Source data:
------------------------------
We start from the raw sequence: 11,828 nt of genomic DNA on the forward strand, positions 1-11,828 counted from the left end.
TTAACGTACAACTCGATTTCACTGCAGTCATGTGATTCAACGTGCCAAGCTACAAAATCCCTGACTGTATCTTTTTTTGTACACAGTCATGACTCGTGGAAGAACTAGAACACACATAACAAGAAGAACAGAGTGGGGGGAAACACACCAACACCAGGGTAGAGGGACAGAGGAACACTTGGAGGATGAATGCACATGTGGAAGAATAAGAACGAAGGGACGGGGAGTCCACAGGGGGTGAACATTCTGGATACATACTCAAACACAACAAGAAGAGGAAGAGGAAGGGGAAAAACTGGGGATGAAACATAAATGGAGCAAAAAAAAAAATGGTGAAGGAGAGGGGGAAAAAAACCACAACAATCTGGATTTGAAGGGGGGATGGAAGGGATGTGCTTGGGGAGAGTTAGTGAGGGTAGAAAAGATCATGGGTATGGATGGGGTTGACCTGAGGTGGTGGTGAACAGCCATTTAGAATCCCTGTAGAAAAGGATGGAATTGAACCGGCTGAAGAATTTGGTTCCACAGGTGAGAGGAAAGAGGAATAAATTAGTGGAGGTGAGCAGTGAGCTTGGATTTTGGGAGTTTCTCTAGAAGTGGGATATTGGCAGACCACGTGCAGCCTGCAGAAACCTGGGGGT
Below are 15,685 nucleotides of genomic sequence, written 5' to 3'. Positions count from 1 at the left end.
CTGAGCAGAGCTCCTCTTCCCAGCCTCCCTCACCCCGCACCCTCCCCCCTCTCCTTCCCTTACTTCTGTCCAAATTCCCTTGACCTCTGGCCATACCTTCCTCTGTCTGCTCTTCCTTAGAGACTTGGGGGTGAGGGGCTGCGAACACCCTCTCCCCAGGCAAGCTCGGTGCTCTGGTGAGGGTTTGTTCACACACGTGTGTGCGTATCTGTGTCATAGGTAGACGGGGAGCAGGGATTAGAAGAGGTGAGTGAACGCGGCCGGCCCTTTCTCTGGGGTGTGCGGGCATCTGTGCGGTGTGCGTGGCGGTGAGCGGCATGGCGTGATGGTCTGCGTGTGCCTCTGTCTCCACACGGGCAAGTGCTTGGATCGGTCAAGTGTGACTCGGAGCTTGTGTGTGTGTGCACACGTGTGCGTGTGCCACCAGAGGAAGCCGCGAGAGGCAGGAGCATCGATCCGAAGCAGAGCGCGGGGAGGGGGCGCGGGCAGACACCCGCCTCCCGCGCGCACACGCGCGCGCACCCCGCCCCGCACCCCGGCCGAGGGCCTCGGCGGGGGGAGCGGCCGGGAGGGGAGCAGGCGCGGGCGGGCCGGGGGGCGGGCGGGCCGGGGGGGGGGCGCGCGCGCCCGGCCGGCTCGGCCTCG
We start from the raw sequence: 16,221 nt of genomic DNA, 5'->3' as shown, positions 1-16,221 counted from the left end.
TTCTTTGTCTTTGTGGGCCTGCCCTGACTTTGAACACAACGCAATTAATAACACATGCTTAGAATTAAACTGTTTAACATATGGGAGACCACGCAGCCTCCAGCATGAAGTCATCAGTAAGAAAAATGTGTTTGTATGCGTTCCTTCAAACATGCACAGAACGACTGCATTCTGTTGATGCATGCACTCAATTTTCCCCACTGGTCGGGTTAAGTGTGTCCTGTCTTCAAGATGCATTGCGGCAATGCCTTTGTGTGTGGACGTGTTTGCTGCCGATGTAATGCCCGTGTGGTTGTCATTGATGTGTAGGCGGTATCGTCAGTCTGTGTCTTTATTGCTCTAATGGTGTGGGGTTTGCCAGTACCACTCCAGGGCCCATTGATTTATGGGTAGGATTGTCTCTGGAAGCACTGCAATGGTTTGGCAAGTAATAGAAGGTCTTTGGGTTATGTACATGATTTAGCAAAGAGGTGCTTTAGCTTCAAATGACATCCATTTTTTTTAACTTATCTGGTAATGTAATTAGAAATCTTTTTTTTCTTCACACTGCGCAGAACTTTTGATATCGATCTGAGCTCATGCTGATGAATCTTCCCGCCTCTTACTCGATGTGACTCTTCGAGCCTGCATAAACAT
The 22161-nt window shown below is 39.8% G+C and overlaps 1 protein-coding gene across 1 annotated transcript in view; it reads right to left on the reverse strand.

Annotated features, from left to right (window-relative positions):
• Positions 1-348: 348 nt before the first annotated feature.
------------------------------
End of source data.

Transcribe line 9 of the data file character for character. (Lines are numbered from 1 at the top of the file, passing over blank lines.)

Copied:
• Positions 1-348: 348 nt before the first annotated feature.